The Home Field Advantage Is Real! Radio CaptainU Interviews author Toby Moskowitz: Scorecasting

By Dev K. Mishra, M.D.

President, Sideline Sports Doc

Clinical Assistant Professor of Orthopedic Surgery, Stanford University

Key Points:

  • University of Chicago business school professor Toby Moskowitz discusses his fascinating book, Scorecasting
  • The book is a “Freakonomics” type of analysis to some of our commonly held sports beliefs
  • The home field advantage is real
  • The “hot hand” is probably a myth
  • Challenge the “conventional wisdom”, especially what you hear from sports announcers

How many youth sports games have you attended when you were convinced the ref was a “homer”?  Particularly in sports such as soccer, where the referee is in charge of subjective parts of managing the game such as time added for injury, the behavior of the ref often favors the home team. The home field advantage is real in every sport, but maybe not for the reasons you think.

What about the “hot hand”- should you really keep feeding your shooter who is on a streak with a high number of shots made?  Well…maybe.  In any given game I think we can’t deny the value of feeling confident, and confidence often comes from the play that came just before the current one.  So if you feel good about your shooting it will probably positively affect your next shot.  But if you look out over the whole season the “hot hand” is likely a myth.  There will be hot streaks, there will be cold streaks, and in the end things will probably end up where they belong.

Scorecasting is a fascinating book.  While not specifically aimed at youth sports, it is a book any sports fan will enjoy.  Toby Moskowitz along with co-author Jon Wertheim ask us to challenge the “conventional wisdom” when we are watching sports, especially when it comes to the words of the sideline announcers. What are some of the subtle factors behind what you are seeing on the field? This book will give you a lot to think about.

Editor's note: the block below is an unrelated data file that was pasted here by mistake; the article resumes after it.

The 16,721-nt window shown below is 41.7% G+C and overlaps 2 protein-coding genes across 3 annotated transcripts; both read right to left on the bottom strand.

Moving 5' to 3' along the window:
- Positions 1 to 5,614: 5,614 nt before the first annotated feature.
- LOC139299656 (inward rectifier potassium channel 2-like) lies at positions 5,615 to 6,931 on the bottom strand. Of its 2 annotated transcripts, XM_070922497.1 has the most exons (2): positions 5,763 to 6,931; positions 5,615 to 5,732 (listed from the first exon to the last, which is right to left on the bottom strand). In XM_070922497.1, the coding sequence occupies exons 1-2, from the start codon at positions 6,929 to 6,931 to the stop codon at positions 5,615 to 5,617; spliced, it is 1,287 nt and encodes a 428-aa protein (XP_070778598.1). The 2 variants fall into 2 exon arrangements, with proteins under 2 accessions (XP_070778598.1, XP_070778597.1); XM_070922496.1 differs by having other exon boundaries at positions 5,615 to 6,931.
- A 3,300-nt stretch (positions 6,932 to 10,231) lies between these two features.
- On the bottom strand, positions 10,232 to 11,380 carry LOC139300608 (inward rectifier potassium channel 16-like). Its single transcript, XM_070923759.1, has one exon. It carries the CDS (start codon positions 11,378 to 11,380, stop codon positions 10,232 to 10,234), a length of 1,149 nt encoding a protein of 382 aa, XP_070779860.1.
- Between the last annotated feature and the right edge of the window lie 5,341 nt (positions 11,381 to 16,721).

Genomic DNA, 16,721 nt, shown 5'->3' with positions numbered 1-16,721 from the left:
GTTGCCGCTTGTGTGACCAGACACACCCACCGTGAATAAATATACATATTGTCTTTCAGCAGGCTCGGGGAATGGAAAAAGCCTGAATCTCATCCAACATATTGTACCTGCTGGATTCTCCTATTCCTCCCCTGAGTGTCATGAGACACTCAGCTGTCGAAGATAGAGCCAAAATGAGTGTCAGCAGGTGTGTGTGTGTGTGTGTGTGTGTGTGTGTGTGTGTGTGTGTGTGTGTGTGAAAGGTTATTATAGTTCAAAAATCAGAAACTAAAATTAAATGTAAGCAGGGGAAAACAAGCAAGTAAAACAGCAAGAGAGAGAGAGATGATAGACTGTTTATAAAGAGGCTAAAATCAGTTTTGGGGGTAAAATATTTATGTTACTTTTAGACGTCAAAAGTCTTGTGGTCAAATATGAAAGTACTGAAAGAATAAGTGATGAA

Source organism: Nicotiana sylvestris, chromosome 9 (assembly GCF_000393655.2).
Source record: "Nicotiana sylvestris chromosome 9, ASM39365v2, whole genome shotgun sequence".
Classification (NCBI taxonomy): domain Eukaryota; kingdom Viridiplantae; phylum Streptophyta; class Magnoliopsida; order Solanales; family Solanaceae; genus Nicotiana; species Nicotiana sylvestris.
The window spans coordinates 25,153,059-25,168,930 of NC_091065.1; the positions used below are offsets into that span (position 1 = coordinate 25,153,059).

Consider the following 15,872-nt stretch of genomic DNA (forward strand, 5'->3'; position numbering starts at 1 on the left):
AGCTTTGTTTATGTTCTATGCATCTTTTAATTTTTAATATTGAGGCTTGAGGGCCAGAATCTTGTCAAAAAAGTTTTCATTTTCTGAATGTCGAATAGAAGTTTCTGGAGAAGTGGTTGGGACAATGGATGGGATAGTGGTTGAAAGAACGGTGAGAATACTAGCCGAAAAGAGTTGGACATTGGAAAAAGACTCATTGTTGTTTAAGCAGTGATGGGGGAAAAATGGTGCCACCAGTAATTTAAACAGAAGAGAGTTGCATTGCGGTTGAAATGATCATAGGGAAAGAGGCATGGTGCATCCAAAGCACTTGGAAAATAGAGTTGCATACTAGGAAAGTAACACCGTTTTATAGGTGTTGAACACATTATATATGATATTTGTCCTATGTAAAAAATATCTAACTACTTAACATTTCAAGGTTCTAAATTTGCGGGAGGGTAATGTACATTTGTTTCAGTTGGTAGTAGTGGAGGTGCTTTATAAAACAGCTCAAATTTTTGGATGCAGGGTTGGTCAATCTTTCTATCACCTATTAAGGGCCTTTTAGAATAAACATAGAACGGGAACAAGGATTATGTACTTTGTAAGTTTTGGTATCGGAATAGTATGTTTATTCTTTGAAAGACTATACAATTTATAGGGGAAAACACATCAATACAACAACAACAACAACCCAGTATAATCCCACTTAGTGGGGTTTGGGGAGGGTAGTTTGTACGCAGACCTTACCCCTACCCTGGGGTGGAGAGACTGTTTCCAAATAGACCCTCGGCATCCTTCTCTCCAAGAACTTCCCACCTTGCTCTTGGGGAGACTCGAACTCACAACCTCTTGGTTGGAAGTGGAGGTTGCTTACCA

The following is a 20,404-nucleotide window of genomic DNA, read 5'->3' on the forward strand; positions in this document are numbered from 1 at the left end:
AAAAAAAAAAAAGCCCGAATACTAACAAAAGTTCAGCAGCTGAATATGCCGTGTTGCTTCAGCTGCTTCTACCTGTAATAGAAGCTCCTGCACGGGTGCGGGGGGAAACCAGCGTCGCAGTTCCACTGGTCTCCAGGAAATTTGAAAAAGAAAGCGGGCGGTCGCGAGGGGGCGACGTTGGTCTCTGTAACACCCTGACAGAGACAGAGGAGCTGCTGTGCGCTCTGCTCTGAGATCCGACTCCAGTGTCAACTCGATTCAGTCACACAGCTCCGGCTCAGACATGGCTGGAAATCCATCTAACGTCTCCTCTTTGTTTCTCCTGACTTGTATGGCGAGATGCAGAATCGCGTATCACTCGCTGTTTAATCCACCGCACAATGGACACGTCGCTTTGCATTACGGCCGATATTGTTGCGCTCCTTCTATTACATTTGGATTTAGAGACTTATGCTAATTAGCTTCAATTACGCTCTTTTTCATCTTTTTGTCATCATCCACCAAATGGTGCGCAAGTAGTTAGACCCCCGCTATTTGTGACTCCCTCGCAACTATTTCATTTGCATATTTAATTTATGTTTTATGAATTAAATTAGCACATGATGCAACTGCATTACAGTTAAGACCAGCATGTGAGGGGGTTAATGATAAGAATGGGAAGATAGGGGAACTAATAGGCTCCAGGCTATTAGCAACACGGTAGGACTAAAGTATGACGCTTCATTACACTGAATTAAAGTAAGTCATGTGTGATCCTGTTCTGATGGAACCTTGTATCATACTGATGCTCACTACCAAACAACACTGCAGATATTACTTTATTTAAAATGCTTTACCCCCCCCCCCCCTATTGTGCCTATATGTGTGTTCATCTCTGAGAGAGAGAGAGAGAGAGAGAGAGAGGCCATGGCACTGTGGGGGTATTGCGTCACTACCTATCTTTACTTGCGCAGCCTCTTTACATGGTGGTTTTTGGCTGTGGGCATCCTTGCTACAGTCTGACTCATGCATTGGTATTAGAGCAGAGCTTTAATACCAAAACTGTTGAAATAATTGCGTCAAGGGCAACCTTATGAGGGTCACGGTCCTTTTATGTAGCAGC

Listen to this interview conducted by CaptainU’s Avi Stopper with author Toby Moskowitz for a great summary:

Posted in CaptainU, In the News, Psychology | Leave a comment

End Of Spring Running Season: Watch Out For Shin Splints And Stress Fractures

By Dev K. Mishra, M.D.

President, Sideline Sports Doc

Clinical Assistant Professor of Orthopedic Surgery, Stanford University

Key Points:

  • Shin splints and stress fractures are common running injuries, typically caused by overuse in training
  • Shin splints can often be treated by simple measures
  • Stress fractures need proper evaluation by a physician

Shin splint syndrome and stress fractures in the foot and leg are common in runners. I have been seeing a large number of these injuries in high school athletes, especially towards the end of cross country or distance running seasons. Both shin splints and stress fractures are characterized as overuse injuries. These injuries happen with repetitive loading (meaning: running), and the pain or fracture occurs when the load exceeds the A00407F01foot or leg’s ability to withstand the load.

Shin Splints or Stress Fracture?

Runners with shin splint syndrome typically have a generalized discomfort or pain along the inner border of the lower leg bone, the tibia. A “shin splint” refers to inflammation or microtears at the site where muscle inserts on to the inner portion of the main leg bone, the tibia. Usually the pain comes on gradually over a number of days or weeks, and often increases to the point where pain is present even with light daily walking.

A stress fracture refers to a crack in a bone that typically starts from repetitive overload. A stress fracture in the foot or leg can come on suddenly and often has a very localized area of pain or discomfort.